New York -- Hispanic television networks can better differentiate themselves by providing compelling content, a panel of top programming executives said at the Multichannel News/Broadcasting & Cable Hispanic Television Summit here Wednesday.
Fox Deportes executive vice president and general manager Vincent Cordero said that major events, particularly sports, will continue to drive viewership.
"It's about product that really speaks to the audience," Cordero said at the panel moderated by Multichannel News programming editor Tom Umstead. "It's a fragmented market out there. There is a real opportunity to deliver tent pole programming."
While sports remains strong, Cinelatino chairman James McNamara said movies are still what draws the biggest Latino audiences.
"Movies are overpowering in terms of popularity," McNamara said."They don't require the nine-month commitment that a novela might."
Each of the panelists agreed that language no longer defines networks. Most Hispanic households have at least one member that speaks English, and younger family members speak it almost exclusively. That, and the fact that in many large cities, Hispanics are becoming the majority, has forced even mainstream programmers to address the market.
"The issue is really, ‘Does it entertain?' " McNamara said, adding that as the Latino population grows, Hispanic programming is no longer niche programming.
"Hispanic is the new mainstream," McNamara said. "There is no escaping this demographic." Several mainstream networks have created Hispanic characters for their most popular shows. That has caused traditional Hispanic networks to seek out content that is both mainstream while speaking to Latino culture and concerns.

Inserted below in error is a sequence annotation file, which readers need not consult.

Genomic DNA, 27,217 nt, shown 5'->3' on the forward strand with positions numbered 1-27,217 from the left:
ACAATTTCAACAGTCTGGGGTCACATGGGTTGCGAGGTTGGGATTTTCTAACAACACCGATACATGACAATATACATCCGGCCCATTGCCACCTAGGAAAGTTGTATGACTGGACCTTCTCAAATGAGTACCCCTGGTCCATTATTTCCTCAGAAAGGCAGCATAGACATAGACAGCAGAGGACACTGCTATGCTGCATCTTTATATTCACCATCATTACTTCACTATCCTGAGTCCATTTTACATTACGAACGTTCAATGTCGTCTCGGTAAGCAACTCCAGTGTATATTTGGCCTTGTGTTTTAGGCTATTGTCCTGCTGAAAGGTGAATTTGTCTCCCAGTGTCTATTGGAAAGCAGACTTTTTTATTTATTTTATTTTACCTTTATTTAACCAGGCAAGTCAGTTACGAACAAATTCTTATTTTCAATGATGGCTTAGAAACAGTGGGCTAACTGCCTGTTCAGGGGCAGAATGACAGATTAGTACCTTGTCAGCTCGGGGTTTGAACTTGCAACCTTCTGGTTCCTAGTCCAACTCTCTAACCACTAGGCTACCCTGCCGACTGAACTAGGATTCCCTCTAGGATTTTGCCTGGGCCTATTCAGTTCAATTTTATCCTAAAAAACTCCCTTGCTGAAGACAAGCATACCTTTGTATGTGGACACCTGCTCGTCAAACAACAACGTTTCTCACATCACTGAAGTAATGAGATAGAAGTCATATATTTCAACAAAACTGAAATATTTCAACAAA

At Mun2, a sister network to long-time Hispanic broadcast network Telemundo, general manager Diana Mogollon said that young Hispanics are the growth engine.
"The sweet spot is the young Latino," Mogollon said, adding that demographic wants "culturally relevant and language agnostic" programming. She pointed to popular Mun2 reality show Jenni Rivera Presents Chiquis and Raq-C as an example.
Boxing remains a hot property for Hispanic programmers and for pay per view events. One of the biggest fight promoters in the world, Golden Boy Promotions, founded by former champ Oscar De La Hoya, said the challenge is to find new Hispanic boxers.
Golden Boy CEO Richard Schaefer said De La Hoya's popularity and status in the Latino community helps attract fighters, adding that Mexican boxer Saul "Canelo" Alvarez is becoming a compelling draw.
"Boxing has such deep cultural roots within the fabric of Hispanic family life, soccer too," Schaefer said. You can see the impact of sports - boxing is definitely here to stay. It is up to us to continue to feed that talent and create the next generation of pay-per-view stars."
For operators, the trick continues to be packaging, said Time Warner Cable vice president of programming Maureen Lane.
Lane said Time Warner Cable focuses on offering Latino customers the right mix of linear networks, event programming like sports, high-definition and video on demand in its markets.
She noted on the event side, Time Warner Cable isn't just focusing on major events like the World Cup soccer matches, but local contests specific to each market. She pointed to the cable operator's offering of Los Angeles Dodgers and Los Angeles Angels of Anaheim Major League Baseball games in Spanish, adding the company is working on offering the same for local NBA basketball.
The main thing is to make sure you have quality programming at the right price," Lane said.
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